May 29, 2013

A Sexier Smoke Detector

I'm serious about fire safety and what's fabulous about our condo is that they share my concern and make everyone test the smoke detectors in their townhouses annually.  Unfortunately, smoke detectors generally aren't easy on the eyes.  Ours in particular, although not even old, are bulky, beige and strictly un-paintable, so when I received an offer from First Alert to try out a slim new model, I jumped at the chance!

(I can't show you an "after" photo from the same angle right now because the doorway to my office is packed knee high with student mid-terms, projects, piles of books and three purses.  It's a scary greeting each morning).

The model we received is the new First Alert Designer Series 2 in 1 speaking alarm in white (yay!), which is slim and low profile.  Hubs and I have systematically gone through and replaced every 1970s light fixture (even the ceiling fans!) in the townhouse with fresh new fixtures, but it's been so disheartening to install them beside the sad smoke detectors that were already there.  The smoke detectors were strategically placed, so it was safest to keep them there, but jeez, were they ugly! 

The new smoke detector (which you can find at Lowe's and other home improvement stores), in addition to disappearing nicely into the ceiling (it's less than half the size of the old one), is also a lot more technologically advanced than our old unit.  First Alert has a Patented Smoke Entry system which provides a direct path to the sensor based on the way smoke travels, which means it's more sensitive to smoke but, here's the best part, it results in fewer false alarms!  Plus it detects Carbon Monoxide as an added safety bonus.  Steam from our shower used to set off our old alarm, but we've had none of those false alarms in the two weeks or so we've been testing this smoke detector. We also like that in can be programmed so that a voice tells you where the fire/smoke is, what the hazard is, or whether the battery just needs to be changed (instead of chirping maniacally for shower steam, battery change and fire interchangeably).  There's a video that highlights all of the features, you can see it here.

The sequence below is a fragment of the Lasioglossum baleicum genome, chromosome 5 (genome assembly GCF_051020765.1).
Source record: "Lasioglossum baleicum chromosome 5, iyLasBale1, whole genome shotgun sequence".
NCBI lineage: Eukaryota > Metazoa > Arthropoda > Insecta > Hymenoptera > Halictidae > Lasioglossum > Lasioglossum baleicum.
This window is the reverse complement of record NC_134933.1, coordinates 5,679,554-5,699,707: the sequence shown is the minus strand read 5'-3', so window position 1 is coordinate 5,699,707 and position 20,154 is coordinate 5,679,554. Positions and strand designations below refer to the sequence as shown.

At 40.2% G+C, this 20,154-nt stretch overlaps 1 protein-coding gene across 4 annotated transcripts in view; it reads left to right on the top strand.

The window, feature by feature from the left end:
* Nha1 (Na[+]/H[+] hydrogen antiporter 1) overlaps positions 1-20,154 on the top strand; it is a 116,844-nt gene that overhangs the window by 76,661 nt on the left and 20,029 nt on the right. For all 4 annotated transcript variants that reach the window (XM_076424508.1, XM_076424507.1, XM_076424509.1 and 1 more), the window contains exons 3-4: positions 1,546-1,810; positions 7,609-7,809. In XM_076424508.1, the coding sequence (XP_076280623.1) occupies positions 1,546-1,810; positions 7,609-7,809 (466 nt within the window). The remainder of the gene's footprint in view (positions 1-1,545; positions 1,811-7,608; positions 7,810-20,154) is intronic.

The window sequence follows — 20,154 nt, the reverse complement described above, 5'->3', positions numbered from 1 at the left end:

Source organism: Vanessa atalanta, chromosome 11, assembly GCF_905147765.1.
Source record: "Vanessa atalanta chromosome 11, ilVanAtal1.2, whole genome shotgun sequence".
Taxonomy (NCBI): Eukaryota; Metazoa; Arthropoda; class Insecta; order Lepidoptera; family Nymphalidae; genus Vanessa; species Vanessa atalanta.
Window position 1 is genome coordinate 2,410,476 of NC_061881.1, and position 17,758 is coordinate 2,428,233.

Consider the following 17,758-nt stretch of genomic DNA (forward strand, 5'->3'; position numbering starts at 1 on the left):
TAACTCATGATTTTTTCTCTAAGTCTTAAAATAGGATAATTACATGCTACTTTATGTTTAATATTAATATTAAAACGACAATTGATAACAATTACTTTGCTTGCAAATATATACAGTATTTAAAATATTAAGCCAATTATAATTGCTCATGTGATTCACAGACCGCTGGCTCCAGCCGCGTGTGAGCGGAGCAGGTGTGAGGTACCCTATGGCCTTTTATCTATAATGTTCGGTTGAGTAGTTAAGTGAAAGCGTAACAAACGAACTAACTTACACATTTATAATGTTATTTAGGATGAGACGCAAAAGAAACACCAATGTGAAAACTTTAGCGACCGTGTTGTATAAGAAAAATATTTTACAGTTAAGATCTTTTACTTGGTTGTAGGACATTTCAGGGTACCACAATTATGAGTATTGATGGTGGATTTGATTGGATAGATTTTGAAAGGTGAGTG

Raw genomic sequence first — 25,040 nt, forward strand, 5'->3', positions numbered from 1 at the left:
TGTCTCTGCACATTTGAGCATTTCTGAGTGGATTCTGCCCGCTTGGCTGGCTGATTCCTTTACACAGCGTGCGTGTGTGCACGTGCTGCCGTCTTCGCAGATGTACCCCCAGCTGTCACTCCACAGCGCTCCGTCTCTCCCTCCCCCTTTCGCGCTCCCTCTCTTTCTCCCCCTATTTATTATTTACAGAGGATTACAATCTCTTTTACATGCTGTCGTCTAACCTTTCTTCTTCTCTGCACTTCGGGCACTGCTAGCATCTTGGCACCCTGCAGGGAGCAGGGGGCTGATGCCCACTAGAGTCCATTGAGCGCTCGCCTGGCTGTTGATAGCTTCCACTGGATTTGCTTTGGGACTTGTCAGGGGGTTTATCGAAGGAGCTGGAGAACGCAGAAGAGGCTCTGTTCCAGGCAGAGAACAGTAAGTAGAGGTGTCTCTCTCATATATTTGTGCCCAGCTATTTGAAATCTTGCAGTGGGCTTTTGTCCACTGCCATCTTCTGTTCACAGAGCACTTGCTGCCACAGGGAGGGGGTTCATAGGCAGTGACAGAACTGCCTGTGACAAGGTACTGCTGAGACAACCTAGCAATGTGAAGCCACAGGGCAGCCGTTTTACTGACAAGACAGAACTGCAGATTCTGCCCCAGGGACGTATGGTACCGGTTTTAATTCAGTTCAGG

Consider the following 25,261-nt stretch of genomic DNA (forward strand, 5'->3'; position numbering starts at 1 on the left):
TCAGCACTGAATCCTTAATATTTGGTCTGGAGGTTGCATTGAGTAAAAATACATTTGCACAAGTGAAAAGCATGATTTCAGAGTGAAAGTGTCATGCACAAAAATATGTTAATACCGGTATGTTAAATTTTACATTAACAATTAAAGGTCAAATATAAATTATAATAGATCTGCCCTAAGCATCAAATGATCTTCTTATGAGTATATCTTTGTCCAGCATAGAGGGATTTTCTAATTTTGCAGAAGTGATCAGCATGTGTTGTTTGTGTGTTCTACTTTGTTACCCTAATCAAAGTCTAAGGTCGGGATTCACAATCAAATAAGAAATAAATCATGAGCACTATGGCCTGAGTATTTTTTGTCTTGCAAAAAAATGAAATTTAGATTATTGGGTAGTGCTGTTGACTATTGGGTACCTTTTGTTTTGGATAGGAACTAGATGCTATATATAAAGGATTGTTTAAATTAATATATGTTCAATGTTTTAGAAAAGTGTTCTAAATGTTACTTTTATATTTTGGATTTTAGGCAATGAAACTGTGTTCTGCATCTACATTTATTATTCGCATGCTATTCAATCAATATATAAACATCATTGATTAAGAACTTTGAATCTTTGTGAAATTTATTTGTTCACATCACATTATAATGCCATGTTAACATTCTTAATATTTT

Although I've hated our smoke detectors and complained before, I was lazy about changing them (especially because it was really an aesthetic thing and they work just fine), but learning about how much safer this new model is makes its slimmer look icing on the cake.  It's definitely townhouse-approved.  But now I want a few more . . . 

I was provided this unit for review from First Alert, but was not asked, encouraged or paid to write a positive review.

May 27, 2013

Thrift Store Art - Refreshed for the Townhouse

When my parents were visiting, we made many-a-trip to the thrift stores (my poor Dad).  We even found a new-to-me Value Village when he ripped his only pair of pants and we had to make an impromptu Moore's run.  It was at that Value Village that I found two lovely paintings, both of water, that made me smile.  This weekend, I removed them from their frames and gave them a blast of glossy white spray paint before reassembling them.  Both frames were a little beat up (and dated) but now are refreshed.  One day Hubs and I will make new frames for them (see here for one tutorial, and here for another), but right now paint was all I had time for.  It's a cheap fix that made them both look modern, cheery and townhouse-appropriate.

One made its way into the office, replacing a small sculpture my Grandpa made (it will find a new home). The other is adding more zingy colour to the bathroom, replacing a black and white photograph that hung there previously.  Things are looking grim on the lakehouse purchase (competition - details soon), so these two paintings might be my only "waterfront view" in the foreseeable future.  At $20.00 a piece, these are the better deal (less headache, too)!

In the bathroom, I love the extra jolt of turquoise to tie in the colour from pretty much every other room.  My DIY yellow painting has a hint of turquoise and the new painting has a hit of yellow, so they work nicely together.  Plus, (is this too much information?), when I have a bath, the water crashing against rocks is my new view.  Seeing as this is a windowless bathroom, I'll take what I can get!

How to take frames from blah to bright:
  • Using pliers, remove the nails holding the painting in place
  • Lightly sand the frame, to remove any sheen
  • Wipe clean with a damp cloth, allow to dry
  • Spray with primer (I chose a stain blocking primer - Beauti-tone STOPZ)
  • Allow to dry overnight
  • Spray with Rustoleum Painter's Touch in Gloss White
  • Allow to dry for 48 hours to fully cure 
  • Hammer in finishing nails alongside the painting
  • Install eye hooks and picture hanging wire
This is a photo of the back before I disassembled it, but I did the same thing: using finishing nails to hold the painting in place (mine are straighter!) by hammering them into the frame alongside the painting: